When you pour into a glass do you pour the entire contents of the bottle or do you leave the last half inch, or so, in the bottle?
I used 2 carbonation drops per 750 ml as instructed by the Coopers instructions and from researching on this forum.

I pour it into a pint glass with about an inch of head and making sure I pour without it glugging so that it doesn't pick up the yeast from the bottom. I drain the whole rest of the bottom part of the bottle (Which is a lot but I find that it tastes better if I don't add that in) and for 750ml bottles I'm wasting about 250ml worth of beer. So basically my 40 pint beer kit has left me with 30 pints of drinkable beer.
 
OP
I

IEpicDestiny

Active Member
Joined
Feb 29, 2020
Messages
44
Reaction score
3
Also, are the bottle caps Grolsch style, screw top or hand capped?

If Grolsch, you probably need to replace the seals.

If screw top, I’ll bet you bought new caps, but forgot to cut the old cap bands from the threaded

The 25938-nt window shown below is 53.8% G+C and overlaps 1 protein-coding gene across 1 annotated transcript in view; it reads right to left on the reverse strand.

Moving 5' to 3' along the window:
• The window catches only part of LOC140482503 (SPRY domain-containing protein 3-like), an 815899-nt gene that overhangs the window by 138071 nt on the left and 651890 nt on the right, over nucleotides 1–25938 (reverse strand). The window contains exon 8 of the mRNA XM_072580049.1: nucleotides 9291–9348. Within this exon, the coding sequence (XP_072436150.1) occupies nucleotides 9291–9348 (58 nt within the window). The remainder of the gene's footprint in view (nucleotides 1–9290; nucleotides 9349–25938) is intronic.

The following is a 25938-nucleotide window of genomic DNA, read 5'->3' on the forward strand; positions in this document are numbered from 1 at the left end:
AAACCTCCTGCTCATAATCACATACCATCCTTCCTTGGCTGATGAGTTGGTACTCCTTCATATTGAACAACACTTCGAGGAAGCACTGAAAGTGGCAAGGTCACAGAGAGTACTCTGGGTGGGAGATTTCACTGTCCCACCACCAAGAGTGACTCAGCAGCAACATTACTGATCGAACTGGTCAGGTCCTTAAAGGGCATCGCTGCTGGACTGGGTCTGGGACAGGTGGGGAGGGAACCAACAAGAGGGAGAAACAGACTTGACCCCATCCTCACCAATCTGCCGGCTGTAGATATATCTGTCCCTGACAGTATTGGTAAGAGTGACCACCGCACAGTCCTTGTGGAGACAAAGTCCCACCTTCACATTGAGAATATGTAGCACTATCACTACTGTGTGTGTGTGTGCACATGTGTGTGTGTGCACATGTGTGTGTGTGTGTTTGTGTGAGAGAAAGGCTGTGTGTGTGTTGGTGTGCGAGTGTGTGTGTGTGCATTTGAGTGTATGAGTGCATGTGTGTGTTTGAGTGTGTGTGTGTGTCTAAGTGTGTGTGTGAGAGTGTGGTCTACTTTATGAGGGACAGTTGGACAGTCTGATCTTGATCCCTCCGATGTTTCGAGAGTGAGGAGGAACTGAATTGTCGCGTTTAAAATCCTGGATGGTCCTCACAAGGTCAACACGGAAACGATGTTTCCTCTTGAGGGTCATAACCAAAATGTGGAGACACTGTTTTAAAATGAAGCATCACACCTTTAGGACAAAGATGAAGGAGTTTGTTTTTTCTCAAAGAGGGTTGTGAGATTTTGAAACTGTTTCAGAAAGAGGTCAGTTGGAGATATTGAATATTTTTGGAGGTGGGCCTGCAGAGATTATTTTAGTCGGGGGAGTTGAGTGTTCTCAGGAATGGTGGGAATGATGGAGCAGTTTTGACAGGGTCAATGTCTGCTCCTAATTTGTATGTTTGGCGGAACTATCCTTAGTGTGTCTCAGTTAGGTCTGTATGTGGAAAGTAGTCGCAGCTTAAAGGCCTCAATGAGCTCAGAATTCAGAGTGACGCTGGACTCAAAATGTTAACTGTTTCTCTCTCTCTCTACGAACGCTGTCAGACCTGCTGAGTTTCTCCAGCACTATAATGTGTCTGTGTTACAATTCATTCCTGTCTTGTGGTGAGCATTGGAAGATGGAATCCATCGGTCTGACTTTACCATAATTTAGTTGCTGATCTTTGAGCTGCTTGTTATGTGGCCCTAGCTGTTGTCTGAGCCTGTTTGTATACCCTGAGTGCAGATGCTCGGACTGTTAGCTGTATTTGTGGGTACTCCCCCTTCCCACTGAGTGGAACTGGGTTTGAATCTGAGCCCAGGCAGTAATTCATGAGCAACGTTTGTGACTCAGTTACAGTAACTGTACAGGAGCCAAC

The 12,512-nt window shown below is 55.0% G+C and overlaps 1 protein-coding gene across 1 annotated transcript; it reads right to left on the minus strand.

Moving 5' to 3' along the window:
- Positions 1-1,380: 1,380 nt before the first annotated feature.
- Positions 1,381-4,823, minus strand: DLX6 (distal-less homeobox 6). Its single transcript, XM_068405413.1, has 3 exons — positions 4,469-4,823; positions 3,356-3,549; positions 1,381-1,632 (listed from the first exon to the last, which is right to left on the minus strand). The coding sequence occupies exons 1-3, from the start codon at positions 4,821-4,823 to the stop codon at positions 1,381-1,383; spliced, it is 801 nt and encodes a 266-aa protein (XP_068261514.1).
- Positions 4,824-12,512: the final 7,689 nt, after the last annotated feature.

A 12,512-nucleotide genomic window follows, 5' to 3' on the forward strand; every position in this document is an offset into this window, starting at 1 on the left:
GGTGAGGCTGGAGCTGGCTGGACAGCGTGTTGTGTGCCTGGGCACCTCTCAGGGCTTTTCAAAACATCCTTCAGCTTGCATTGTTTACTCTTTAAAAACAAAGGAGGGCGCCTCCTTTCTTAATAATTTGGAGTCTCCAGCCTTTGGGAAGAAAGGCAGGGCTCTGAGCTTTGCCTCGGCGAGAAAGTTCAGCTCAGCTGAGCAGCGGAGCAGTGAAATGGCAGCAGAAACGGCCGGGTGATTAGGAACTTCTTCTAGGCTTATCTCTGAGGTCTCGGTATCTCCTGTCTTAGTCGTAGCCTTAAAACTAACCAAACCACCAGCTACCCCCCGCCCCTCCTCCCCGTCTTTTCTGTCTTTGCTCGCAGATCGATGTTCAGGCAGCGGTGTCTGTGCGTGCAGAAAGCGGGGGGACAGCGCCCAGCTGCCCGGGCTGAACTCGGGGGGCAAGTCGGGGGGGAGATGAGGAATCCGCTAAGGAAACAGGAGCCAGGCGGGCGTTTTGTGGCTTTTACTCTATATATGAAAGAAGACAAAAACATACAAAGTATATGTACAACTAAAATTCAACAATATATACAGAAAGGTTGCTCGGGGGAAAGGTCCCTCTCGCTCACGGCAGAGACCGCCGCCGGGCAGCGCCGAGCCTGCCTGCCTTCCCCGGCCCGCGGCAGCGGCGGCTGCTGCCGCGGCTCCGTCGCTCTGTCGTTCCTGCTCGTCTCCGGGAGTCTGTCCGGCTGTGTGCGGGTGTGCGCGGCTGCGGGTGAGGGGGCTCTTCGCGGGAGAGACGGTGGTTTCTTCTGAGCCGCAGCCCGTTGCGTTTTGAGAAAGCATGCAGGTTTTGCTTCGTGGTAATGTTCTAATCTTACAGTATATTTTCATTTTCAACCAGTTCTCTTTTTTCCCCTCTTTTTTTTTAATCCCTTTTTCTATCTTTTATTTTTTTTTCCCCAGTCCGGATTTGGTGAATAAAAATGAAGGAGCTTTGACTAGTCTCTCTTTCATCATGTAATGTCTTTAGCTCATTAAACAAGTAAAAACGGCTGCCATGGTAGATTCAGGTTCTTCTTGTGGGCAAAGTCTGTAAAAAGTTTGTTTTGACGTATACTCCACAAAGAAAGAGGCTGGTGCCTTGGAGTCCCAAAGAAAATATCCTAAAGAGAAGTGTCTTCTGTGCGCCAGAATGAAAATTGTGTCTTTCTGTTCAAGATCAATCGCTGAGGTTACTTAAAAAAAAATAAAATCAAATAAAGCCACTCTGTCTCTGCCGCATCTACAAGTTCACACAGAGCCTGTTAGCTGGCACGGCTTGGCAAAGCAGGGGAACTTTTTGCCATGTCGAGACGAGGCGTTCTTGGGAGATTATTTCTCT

part of the neck. Don’t ask how I might know this.

If hand capped, you might have an older capper that is inconsistent with capping pressure.

Hope this helps.
Yeah they're screw top bottles from Coopers but they are brand new and I screwed them on as tight as possible. If they're new this shouldn't even be a problem right? And some of the beers taste perfect just most of them don't
 
OP
I

IEpicDestiny

Active Member
Joined
Feb 29, 2020
Messages
44
Reaction score
3
Yes, how do you prime? I always moved the siphon hose around in the bottling bucket to make sure that the priming syrup I had cooked up would get evenly distributed. Put the priming "syrup" in first and siphon the beer on top of that while gently stirring with the siphon hose.
I didn't syphon this and just did it by the tap as instructed from the video and the kit they gave me. What is priming syrup? Is that something you buy? I'm about to syphon up my wine but I'm wondering how it works because it looks like people put the syphon tube down to the bottom of the fermenter where all the yeast cake is and syphon from there. Is that true? Wouldn't that pick up the yeast stuff at the bottom?
and if not then how do you tell where to put the tube to be above the yeast? How do I know where the yeast sediment is exactly?
 

grampamark

Icons clast. Inquire within.